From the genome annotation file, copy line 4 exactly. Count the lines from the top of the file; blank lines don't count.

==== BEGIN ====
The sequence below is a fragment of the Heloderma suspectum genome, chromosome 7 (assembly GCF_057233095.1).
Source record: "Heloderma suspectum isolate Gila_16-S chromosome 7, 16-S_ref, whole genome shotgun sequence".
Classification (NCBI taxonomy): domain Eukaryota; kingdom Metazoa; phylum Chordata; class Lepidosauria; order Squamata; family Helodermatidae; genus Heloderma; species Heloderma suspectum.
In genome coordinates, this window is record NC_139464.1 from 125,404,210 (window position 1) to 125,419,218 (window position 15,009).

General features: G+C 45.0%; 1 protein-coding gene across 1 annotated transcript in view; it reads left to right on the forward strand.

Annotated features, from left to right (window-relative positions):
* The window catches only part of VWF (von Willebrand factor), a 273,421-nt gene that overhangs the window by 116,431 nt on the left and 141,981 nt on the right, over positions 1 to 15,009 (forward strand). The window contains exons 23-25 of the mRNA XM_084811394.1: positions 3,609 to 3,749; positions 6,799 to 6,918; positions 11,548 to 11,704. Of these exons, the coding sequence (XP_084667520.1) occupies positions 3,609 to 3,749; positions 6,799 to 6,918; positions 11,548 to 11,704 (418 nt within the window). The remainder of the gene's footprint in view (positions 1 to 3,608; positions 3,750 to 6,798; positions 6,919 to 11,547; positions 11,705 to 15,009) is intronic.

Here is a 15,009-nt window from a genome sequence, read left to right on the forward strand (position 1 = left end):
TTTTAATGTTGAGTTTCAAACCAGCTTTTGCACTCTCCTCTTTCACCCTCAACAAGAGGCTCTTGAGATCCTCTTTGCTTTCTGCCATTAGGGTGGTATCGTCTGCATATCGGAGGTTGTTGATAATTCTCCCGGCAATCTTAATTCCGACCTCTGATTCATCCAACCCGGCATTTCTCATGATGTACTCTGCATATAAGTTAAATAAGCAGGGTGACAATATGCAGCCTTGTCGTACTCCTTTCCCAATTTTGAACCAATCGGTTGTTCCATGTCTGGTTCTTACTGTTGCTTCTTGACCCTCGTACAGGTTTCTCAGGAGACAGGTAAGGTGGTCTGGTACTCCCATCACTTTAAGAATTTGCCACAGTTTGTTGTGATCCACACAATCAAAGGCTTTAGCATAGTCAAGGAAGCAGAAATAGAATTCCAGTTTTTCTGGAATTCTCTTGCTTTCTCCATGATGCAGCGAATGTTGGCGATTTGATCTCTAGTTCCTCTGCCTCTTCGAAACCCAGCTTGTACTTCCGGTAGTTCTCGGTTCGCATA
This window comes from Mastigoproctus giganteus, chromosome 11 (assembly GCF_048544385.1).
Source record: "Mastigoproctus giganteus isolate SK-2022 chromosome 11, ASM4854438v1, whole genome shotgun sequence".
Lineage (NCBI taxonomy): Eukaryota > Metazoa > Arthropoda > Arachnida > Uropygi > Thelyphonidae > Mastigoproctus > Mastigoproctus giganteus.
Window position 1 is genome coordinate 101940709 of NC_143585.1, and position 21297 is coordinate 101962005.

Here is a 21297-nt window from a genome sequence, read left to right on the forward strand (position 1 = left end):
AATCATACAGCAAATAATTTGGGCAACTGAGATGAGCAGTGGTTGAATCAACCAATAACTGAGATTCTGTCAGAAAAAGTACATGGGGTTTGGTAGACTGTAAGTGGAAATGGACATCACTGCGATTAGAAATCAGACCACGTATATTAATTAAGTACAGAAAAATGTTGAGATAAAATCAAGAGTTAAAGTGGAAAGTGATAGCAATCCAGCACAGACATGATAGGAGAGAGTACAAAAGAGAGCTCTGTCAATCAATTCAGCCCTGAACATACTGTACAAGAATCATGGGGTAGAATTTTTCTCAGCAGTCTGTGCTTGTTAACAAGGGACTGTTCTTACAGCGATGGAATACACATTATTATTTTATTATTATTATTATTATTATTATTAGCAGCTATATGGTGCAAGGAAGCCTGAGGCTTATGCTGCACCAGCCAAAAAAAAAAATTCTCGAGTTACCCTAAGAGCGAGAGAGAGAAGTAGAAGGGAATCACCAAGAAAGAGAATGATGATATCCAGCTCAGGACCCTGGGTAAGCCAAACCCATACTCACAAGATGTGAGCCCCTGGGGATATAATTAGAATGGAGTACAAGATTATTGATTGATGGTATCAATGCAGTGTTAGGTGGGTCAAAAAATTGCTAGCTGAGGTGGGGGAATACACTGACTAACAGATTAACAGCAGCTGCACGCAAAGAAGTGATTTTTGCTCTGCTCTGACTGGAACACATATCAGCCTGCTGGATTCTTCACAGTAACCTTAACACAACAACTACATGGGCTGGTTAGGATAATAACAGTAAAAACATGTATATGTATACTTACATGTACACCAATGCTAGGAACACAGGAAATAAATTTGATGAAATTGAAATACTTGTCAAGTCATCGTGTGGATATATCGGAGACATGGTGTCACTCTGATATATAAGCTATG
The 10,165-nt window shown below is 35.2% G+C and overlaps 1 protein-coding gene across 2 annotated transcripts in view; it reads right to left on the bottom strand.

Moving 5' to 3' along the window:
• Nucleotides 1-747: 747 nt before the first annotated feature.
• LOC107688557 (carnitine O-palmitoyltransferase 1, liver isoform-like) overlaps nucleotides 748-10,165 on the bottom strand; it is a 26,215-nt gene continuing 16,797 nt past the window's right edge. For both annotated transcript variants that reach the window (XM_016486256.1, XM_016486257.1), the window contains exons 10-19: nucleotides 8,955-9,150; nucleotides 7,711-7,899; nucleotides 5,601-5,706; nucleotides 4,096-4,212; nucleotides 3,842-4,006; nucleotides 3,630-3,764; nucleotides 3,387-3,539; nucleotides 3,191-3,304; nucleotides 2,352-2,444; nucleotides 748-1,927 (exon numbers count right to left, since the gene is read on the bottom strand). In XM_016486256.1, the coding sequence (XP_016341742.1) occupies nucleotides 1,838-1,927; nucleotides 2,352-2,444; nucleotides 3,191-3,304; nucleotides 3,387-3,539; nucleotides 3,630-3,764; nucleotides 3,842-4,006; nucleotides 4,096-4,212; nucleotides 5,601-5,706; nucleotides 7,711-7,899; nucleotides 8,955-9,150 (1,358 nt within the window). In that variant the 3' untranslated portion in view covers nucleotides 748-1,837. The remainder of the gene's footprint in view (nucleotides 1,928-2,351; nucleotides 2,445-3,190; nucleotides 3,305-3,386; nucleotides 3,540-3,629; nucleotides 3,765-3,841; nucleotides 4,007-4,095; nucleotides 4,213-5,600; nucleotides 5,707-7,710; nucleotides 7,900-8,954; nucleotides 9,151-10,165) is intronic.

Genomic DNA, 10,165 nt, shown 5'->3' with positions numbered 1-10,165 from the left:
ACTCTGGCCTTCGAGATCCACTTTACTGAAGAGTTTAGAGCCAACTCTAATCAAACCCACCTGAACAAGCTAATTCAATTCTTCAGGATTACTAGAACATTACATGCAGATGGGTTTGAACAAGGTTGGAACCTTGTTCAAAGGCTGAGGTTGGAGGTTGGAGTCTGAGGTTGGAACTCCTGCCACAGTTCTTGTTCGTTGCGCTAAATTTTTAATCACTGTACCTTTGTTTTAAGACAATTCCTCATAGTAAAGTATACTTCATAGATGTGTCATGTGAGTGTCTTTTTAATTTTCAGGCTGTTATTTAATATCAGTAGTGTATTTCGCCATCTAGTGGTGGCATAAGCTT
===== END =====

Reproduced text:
In genome coordinates, this window is record NC_139464.1 from 125,404,210 (window position 1) to 125,419,218 (window position 15,009).